Friday, December 28, 2012

The Connection

Today's post is a piece of Flash Fiction that I wrote for the Dude Write December Flash Fiction Contest.

This month's prompt was to write a piece based off of this photo, taken by our judge, David Rashleigh:


I hope you enjoy it.  Weighing in at exactly 500 words, I present to you, "The Connection."

*   *   *

The train steamed to a halt twenty minutes ahead of schedule.  And it surprised Daniel.

Only five minutes before, he had looked at his watch and sighed, cursing his father for dropping him off ridiculously early once again.  As he put his headphones in his ears, he wished someone would have waited with him.

Another holiday, surrounded by family, yet alone as ever.  Picked up and dropped off at an empty station where trains seldom stopped. 

Every year, as he boarded and disembarked the train, he couldn't help but feel as if he was a nuisance -- the sole reason that the powerful, ever-moving locomotive had to put a pause in its journey across the country.  The feeling that he was an inconvenience was most powerful while he was at his parents' house.

He felt the train before he saw it.  His eyes were closed and his music was loud, but he felt its massive presence before him, as it jerked back and stabilized to a halt.

The initial surprise was innocent enough.  It was simply a train that, according to the schedule, wasn't supposed to be there.

But then a soldier stepped off the train, into the steam. 

So much steam. 

He was a soldier, sure.  But a soldier that Daniel saw in movies.  In movies when soldiers had a machine gun and a prayer.  When soldiers stormed beaches and usually died.

The soldier peered out through the steamy mist, looking for someone.  And as his gaze turned towards Daniel, a massive smile took over his wearied face.  Another soldier, who had apparently been sitting next to Daniel, jumped up and embraced his friend.

They looked at each other in a brief, almost undetectable look of concern, and then quickly boarded the train; the thunderous whistle of the engine was threatening departure.

Daniel looked ahead to see the historic-looking engine, which slowly and loudly began to move.  The connecting cars followed suit, though strangely at their own independent pace.

As the car that was holding the two soldiers jolted forward in its first movement, Daniel saw that it now contained half a dozen soldiers who were all greeting the newest passenger, their brother-in-arms.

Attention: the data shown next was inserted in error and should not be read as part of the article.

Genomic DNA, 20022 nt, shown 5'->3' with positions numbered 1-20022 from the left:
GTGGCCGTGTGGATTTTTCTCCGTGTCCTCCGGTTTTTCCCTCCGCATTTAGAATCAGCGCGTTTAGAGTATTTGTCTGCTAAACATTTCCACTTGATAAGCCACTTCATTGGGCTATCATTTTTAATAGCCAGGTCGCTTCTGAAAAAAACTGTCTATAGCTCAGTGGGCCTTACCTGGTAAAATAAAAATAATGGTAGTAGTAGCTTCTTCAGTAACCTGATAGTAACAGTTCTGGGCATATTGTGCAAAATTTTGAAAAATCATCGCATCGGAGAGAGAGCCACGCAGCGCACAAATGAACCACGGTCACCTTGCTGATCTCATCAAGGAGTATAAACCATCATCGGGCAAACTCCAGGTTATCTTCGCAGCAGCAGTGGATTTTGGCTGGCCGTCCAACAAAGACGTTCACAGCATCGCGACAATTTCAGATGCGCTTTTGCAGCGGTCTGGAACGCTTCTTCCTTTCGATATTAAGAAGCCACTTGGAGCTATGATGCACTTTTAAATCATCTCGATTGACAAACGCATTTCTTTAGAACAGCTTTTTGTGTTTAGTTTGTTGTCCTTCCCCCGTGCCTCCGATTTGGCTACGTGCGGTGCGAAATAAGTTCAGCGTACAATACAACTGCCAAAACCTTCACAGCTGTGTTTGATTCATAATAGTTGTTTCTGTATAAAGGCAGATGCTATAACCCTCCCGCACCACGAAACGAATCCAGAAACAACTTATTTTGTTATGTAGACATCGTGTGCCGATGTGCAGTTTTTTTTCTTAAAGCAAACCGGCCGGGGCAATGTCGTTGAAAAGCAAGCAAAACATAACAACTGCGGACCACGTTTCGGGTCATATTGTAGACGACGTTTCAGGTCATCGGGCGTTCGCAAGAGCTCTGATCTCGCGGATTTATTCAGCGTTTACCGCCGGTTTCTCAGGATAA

But the other soldier -- the one who had stepped off the train -- was still staring out the window, out at the train station.

He looked directly at Daniel and gave him a slight nod.  A knowing nod. 

The train moved faster, the steam increased, but the soldier kept looking at Daniel until he and the train disappeared, though Daniel couldn't be sure whether it vanished into the steam or into the distance.

He sat in a silence that was only corrupted by the sound of his rapid heartbeat in his head and the faint and distant music coming from his headphones, now in his lap.

He could still feel the soldier's eyes on him.  Those eyes and that nod that said, undeniably, Thank you.  Thank you for seeing me.

"Thank you, too," Daniel said.

-Youngman Brown


CNR locomotive 6004, seen in 1943. It would be destroyed seven years
later in the Canoe River train wreck, which killed 21 people, including
17 Korea-bound troops.


If you liked this, check out some of my other Flash Fiction


And if you want to read some other awesome Dude Write authors, or even enter this competition and become a part of our community, come on over and hang out.

Dude Write


5 comments:

  1. The only problem with flash fiction sometimes, is I want the story to keep going! This was beautifully written, as always. And I loved that it was supernatural, one of my favorite genres. It gave me the chills.

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  2. Damn, that's fucking good. Or good fucking -- no, that doesn't work. So let's stick with fucking good.

    Love,
    Jnie

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  3. Beautiful addition the line-up! Side question - how do you know that I see dead people?

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  4. I fell in love with this story and could see it playing out in my head as I read it. Great piece!!

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  5. Great stuff, Youngman.

    An eerie tale for New Year's Eve.

    Best wishes for 2013,

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